Ailey [In-Person Only]
$13 General Admission
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Alvin Ailey was a trailblazing pioneer who found salvation through dance. Ailey traces the full contours of this brilliant and enigmatic man whose search for the truth in movement resulted in enduring choreography that centers on the Black American experience with grace, strength, and unparalleled beauty. Told through Ailey’s own words and featuring evocative archival footage and interviews with those who intimately knew him, director Jamila Wignot weaves together a resonant biography of an elusive visionary.
(Jamila Wignot, US, 2021, 82 min, in English)
Description and images on this page courtesy of Neon.
“…there’s a gap of missing depth that will probably never be bridged. Ailey didn’t have a romantic life partner, and so without having someone … who could speak at length about what he went through when the lights went down, this is as close as one can get to the man. While caught between exalting the glory of his titanic accomplishments and their indelible mark on Black American culture, and figuring him out with only the available pieces of his intimate puzzle, Ailey succeeds at painting him as a complex figure.” – Carlos Aguilar, The Wrap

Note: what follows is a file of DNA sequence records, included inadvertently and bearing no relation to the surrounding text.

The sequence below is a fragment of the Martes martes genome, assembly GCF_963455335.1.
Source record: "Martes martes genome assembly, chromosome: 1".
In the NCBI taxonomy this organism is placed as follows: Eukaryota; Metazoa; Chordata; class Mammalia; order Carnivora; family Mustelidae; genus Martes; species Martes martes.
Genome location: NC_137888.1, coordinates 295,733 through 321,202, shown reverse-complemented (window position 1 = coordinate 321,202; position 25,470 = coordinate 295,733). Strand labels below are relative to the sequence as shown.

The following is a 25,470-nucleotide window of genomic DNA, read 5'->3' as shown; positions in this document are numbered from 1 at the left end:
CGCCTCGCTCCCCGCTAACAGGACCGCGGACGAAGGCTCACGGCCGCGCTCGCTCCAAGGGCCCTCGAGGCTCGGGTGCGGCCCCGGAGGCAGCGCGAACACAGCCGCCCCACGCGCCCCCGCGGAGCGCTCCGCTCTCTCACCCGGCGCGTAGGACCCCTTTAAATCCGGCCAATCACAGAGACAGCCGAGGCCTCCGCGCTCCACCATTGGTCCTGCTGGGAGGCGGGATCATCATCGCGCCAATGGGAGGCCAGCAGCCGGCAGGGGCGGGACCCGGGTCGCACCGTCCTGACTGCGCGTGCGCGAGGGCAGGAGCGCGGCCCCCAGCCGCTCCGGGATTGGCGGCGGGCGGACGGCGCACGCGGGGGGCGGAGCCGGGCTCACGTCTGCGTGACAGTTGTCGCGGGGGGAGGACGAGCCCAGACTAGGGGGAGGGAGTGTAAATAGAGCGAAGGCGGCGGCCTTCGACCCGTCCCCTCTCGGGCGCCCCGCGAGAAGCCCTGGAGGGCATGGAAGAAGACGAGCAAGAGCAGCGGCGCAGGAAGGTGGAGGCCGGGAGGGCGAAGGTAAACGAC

Nothing prepares you for the experience of Ailey—the emotional, spiritual, aural, and visual overwhelm the senses. As a filmmaker, I am drawn to stories about artists like Alvin Ailey—innovators who tenaciously follow their own voice and in doing redefined their chosen forms. Ailey’s dances—celebrations of African American beauty and history—did more than move bodies; they opened minds. His dances were revolutionary social statements that staked a claim as powerful in his own time as in ours: Black life is central to the American story and deserves a central place in American art and on the world stage. A working-class, gay, Black man, he rose to prominence in a society that made every effort to exclude him. He transformed the world of dance and made space for those of us on the margins—space for black artists like Rennie Harris and me.
– Jamila Wignot